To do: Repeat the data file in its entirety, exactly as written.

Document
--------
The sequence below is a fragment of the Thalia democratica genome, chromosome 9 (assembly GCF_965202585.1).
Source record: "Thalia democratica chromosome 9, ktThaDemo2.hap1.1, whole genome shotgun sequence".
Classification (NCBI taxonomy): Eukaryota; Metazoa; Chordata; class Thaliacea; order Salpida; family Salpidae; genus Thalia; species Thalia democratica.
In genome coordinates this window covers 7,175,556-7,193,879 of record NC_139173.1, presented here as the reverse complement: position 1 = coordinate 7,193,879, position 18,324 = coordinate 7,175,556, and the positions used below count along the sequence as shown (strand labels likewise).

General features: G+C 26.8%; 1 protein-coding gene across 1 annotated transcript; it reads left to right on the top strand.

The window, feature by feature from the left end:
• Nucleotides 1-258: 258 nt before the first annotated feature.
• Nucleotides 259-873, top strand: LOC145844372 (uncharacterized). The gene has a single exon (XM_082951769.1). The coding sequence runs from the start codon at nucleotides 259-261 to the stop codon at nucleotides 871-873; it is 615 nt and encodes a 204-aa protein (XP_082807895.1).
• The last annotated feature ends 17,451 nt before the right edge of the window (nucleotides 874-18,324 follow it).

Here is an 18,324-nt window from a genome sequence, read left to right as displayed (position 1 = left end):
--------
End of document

The sequence below is a fragment of the Thalia democratica genome, chromosome 9 (assembly GCF_965202585.1).
Source record: "Thalia democratica chromosome 9, ktThaDemo2.hap1.1, whole genome shotgun sequence".
Classification (NCBI taxonomy): Eukaryota; Metazoa; Chordata; class Thaliacea; order Salpida; family Salpidae; genus Thalia; species Thalia democratica.
In genome coordinates this window covers 7,175,556-7,193,879 of record NC_139173.1, presented here as the reverse complement: position 1 = coordinate 7,193,879, position 18,324 = coordinate 7,175,556, and the positions used below count along the sequence as shown (strand labels likewise).

General features: G+C 26.8%; 1 protein-coding gene across 1 annotated transcript; it reads left to right on the top strand.

The window, feature by feature from the left end:
• Nucleotides 1-258: 258 nt before the first annotated feature.
• Nucleotides 259-873, top strand: LOC145844372 (uncharacterized). The gene has a single exon (XM_082951769.1). The coding sequence runs from the start codon at nucleotides 259-261 to the stop codon at nucleotides 871-873; it is 615 nt and encodes a 204-aa protein (XP_082807895.1).
• The last annotated feature ends 17,451 nt before the right edge of the window (nucleotides 874-18,324 follow it).

Here is an 18,324-nt window from a genome sequence, read left to right as displayed (position 1 = left end):